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Over the last twenty years, Esther Goody has made extensive studies of traditional and contemporary patterns of education and child-rearing in West Africa. In this book she provides an account of the rich variety of institutions, such as fostering, apprenticeship and wardship, which have developed in West Africa either in absence of, or alongside, formal schools, to prepare children for the wide range of economic and political roles now available to them in adult society. Drawing on her work in West Africa and with West Africans in London, Dr Goody shows that among many groups it is common practice to send children to grow up away from home. As a cross-cultural study of a central kinship institution - parenthood - and of processes of change in adult role allocation, the book is of interest to social anthropologists, sociologists, educationalists and social psychologists.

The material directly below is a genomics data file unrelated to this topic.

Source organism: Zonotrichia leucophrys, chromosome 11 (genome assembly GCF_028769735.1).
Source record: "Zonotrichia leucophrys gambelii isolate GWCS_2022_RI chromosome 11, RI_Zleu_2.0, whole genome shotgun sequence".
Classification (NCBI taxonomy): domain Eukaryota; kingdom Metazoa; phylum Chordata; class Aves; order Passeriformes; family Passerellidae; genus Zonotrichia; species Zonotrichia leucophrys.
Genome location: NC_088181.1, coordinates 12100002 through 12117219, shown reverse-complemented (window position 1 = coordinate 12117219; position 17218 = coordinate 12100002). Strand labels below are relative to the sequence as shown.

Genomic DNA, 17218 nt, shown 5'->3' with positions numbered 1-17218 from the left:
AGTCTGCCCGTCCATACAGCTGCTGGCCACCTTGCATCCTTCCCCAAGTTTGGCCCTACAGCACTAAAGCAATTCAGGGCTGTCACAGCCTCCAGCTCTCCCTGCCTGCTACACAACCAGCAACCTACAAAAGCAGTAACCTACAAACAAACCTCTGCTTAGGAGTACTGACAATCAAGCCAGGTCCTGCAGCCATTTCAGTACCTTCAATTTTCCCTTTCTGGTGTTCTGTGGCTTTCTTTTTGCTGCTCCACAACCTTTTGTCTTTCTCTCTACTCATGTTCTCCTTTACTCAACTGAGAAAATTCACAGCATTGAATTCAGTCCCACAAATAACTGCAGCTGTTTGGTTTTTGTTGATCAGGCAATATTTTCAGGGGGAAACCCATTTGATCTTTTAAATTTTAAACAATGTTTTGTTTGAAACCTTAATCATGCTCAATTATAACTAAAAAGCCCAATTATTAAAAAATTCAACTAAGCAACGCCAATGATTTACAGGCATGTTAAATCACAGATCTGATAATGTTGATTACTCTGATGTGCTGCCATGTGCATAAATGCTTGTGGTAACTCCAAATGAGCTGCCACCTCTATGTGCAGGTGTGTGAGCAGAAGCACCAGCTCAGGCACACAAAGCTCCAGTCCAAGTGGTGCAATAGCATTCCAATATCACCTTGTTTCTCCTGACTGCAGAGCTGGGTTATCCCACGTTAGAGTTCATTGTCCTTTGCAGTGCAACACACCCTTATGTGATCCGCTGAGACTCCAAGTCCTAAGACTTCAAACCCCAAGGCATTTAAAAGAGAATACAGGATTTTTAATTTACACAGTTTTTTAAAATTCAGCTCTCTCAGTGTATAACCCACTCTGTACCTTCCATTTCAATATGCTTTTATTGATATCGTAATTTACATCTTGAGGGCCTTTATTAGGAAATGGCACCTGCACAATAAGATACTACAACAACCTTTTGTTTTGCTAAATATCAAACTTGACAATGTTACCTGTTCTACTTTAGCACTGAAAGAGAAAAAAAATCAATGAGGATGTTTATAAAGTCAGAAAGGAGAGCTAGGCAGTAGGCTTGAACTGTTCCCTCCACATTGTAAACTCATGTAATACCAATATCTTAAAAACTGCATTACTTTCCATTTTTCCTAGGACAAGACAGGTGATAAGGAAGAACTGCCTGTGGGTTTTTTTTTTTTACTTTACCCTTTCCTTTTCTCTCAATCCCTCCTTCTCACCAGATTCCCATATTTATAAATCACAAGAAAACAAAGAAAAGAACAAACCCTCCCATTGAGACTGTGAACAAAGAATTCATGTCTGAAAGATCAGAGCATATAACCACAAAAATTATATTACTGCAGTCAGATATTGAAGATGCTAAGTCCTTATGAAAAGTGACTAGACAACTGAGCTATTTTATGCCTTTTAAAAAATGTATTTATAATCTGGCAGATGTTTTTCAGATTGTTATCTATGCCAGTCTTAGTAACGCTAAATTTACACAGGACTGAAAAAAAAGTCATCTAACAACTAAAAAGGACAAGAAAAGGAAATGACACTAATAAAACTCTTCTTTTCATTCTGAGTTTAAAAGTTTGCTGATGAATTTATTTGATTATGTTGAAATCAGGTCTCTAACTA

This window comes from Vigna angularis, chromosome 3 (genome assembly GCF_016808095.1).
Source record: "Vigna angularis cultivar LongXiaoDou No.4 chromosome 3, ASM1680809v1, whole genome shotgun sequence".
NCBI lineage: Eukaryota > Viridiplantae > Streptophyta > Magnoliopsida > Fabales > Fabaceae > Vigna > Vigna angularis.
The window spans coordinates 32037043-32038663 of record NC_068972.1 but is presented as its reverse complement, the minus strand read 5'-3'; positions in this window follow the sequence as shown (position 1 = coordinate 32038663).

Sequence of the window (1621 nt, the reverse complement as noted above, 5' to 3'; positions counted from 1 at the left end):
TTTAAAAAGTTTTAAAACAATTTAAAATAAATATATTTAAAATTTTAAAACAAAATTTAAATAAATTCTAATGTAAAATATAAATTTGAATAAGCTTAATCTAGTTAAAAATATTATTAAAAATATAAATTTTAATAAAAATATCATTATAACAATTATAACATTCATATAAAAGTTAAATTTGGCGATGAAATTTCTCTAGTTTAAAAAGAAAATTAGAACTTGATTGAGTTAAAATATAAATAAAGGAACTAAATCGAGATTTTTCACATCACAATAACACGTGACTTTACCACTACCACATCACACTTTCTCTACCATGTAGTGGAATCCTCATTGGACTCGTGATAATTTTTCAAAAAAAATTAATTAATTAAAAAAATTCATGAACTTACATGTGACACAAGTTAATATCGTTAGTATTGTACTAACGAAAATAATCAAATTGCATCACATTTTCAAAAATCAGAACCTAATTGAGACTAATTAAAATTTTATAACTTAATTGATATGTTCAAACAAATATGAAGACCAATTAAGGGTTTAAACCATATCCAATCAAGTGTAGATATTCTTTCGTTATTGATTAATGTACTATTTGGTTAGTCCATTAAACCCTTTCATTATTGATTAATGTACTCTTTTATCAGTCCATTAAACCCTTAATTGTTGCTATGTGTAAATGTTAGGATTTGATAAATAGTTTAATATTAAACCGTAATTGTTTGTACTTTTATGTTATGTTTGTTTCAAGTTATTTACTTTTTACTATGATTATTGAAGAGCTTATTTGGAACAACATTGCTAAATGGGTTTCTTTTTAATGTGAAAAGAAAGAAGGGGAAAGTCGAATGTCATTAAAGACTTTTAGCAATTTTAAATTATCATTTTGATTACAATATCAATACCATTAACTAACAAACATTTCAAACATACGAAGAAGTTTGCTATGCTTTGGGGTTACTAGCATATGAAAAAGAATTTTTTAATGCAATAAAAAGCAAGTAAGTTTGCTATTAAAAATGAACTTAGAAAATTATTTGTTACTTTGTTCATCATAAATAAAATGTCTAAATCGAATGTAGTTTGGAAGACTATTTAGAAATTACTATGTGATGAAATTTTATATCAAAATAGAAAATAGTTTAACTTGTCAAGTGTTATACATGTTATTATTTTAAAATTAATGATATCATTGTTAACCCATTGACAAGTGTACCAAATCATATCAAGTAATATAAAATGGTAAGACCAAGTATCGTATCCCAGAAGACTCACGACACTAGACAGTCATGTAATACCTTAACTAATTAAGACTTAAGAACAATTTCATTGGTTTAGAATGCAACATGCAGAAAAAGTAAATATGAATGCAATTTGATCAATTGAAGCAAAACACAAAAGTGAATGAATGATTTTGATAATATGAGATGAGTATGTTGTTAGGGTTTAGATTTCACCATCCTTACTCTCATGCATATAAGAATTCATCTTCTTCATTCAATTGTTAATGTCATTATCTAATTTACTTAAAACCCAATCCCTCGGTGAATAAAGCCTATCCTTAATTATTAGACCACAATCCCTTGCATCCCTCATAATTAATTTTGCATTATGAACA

List of tables; List of figures; Acknowledgements; Introduction; 1. A framework for the analysis of parent roles; Part I. Parent Roles in Gonja: 2. Kinship fostering; 3. The Kpembe study; Part II. Parent Roles in West Africa: 4. The circulation of women and children in northern Ghana with Jack Goody; 5. Traditional states: responses to hierarchy and differentiation; 6. Contemporary patterns in southern Ghana; 7. Fostering contrasted; 8. Modern apprenticeship: response to differentiation; 9. Creole wardship: response to hierarchy; Part III. Beyond West Africa: 10. The quest for education with Christine Muir Groothues; 11. West African and West Indian immigrant families; 12. Parenthood and social reproduction; Appendix I: data from the Kpembe study; Appendix II: data on the southern Ghana surveys; Notes; Bibliography; Index; Index of authors.